Portraying Langston Hughes in Theatre Lawrence show is ‘full-circle moment’ for KU professor and playwright
photo by: Theatre Lawrence
Langston Hughes has always been a part of playwright Darren Canady’s life, and now Canady is portraying him on stage in Theatre Lawrence’s latest production.
Canady, who is also an associate professor at the University of Kansas, remembers reading Hughes’ “The Negro Speaks of Rivers” as a young boy growing up in Topeka. Canady said it “blew my mind” when his mother told him the poem was by a famous Black poet who grew up in Lawrence and Topeka.
“That left such an imprint. It really did just kind of blow me away, even then,” Canady said. “And so, this is a little bit of a full-circle moment in that respect.”
Canady is portraying Hughes in Theatre Lawrence’s production of “Are You Now or Have You Ever Been?” which was recorded by the theater this past week and will be streamed virtually this weekend. The play, written by Carlyle Brown, is about Hughes’ experience being called before Sen. Joseph McCarthy’s Subcommittee on Investigations to answer questions about communist influences in his writing. The play’s title refers to what investigators on the committee called the “$64,000 question”: “Are you now, or have you ever been, a member of the Communist Party?”
Mary Doveton, executive director of Theatre Lawrence, said “it seemed like the stars were all coming together” when they settled on the production and the time frame for the show. Not only is February Black History Month, but the show will be streamed just a few days after Hughes’ birthday, Feb. 1.
“It was a play that was really, really interesting that I had not been familiar with before,” Doveton said. “We were able to get the rights, and what better time to do it than Langston Hughes’ birthday?”
photo by: Theatre Lawrence
“Are You Now or Have You Ever Been?” opens with a 40-minute monologue from Hughes the night before the committee meeting. Hughes is tense, because he recognizes the damage the hearing could do to his career, said Piet Knetsch, who is directing the play. The second act of the show is the actual committee meeting. Knetsch said that Brown, the playwright, went through the transcript of Hughes’ hearing with McCarthy and included information from that transcript in the show.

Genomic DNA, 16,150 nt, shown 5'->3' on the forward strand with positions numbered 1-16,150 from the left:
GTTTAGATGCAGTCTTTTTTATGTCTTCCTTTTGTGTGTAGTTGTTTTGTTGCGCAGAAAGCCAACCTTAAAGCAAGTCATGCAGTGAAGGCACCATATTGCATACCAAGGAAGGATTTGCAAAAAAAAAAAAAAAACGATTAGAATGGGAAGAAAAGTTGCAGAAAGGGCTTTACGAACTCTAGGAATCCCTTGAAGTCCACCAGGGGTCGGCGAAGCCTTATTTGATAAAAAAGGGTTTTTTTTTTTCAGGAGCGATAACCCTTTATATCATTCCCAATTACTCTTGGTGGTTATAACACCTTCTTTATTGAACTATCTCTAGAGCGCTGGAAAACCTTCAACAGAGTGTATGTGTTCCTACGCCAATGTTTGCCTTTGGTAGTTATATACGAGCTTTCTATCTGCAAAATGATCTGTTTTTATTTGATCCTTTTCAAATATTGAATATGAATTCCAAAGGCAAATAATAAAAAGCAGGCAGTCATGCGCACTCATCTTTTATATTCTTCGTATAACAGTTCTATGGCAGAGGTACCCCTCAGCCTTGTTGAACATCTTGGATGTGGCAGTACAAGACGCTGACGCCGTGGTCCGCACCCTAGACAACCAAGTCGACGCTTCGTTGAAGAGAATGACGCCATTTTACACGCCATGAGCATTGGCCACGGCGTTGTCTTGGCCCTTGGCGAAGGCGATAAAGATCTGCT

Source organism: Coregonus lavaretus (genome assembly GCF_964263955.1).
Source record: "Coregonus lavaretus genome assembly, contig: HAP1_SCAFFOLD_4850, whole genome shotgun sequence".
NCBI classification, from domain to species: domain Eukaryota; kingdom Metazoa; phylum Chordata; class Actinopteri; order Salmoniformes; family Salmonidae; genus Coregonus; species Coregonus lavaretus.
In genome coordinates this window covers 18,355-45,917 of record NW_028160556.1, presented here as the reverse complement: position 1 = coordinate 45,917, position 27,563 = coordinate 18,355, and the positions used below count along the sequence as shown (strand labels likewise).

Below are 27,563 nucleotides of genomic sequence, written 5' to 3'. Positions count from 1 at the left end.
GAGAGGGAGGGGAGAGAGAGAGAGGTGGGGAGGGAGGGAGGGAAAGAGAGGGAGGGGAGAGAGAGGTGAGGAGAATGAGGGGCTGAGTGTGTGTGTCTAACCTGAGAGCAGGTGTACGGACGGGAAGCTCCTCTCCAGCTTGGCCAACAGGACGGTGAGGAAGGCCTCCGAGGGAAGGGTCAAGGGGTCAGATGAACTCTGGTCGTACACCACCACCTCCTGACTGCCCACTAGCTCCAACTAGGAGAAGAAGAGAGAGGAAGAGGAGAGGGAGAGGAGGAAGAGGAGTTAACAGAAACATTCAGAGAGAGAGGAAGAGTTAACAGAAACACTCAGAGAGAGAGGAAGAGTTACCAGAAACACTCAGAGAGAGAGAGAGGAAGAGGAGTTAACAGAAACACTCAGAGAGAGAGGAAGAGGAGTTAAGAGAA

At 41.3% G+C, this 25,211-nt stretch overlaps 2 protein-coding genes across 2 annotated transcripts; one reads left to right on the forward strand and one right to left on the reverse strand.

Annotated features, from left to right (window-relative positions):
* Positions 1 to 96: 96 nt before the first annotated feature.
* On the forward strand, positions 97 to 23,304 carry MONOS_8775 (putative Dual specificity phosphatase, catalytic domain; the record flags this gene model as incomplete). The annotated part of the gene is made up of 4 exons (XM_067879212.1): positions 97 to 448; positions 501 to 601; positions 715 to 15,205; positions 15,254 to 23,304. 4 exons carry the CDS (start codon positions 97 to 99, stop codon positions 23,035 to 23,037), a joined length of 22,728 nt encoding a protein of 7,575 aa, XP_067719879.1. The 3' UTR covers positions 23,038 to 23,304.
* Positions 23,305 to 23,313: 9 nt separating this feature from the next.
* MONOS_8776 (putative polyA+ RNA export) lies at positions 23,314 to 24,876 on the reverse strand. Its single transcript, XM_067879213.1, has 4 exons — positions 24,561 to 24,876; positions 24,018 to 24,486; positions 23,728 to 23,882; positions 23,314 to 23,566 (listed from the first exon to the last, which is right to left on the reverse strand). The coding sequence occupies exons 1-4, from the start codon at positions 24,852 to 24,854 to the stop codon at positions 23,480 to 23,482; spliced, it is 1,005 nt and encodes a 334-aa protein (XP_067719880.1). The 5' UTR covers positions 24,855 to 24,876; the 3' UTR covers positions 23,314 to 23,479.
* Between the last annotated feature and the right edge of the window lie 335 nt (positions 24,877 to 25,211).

Canady doesn’t consider himself an actor, even though acting was how he first got involved in the theater as a child. He said he was approached for the role of Hughes by Doveton and Knetsch, and that part of the reason he took it was that he had met Brown and considered him a mentor.
And, of course, his connection to Hughes played a role. Canady has been working on a documentary on Hughes’ life for the past few years, and he doesn’t think it is a coincidence that Hughes keeps popping up in his life.
“(Hughes) just has always been there. And he continues to be there. I don’t think he’s going anywhere, apparently, as relates to me,” Canady said.
Doveton said that prior to the start of the production, slides would be shown with information about Hughes from the Watkins Museum of History. The pre-show programming will also include clips from a Zoom interview with Knetsch, Canady and Brown.
Brown told Knetsch that he planned to watch the show this weekend and that he enjoyed seeing his work interpreted in different ways, Knetsch said. Having the playwright watching the production doesn’t make Knetsch nervous, though.
“It’s kind of exciting,” Knetsch said.
For Knetsch, the show speaks to how easily the government can overstep its authority, abuse its power and destroy people’s lives. Canady said he believes Hughes’ character makes a compelling argument that art cannot be separated from politics, as art evolves out of the human experience. He also said he believes the show asks viewers to confront how the government treats its private citizens.
“We have to be thoughtful about how groupthink and being a marginalized person can easily set someone up to be a political target,” he said. “We have to create a space where dissent and where thinking about human interconnectedness is not automatically a sign of suspicion, which is part of why Langston was essentially on trial.”
The recorded performance of “Are You Now or Have You Ever Been?” is streaming online this Friday, Saturday and Sunday. Evening shows all three nights are at 7:30 p.m., and Saturday and Sunday matinees are at 2:30 p.m. In addition to Canady, the show also includes Daniel Denton, Jim Tuchscherer, Dan Heinz, Michael Ostermann and Mario Bonilla. Tickets are $30 for an individual and $50 for a household and can be purchased online at theatrelawrence.com.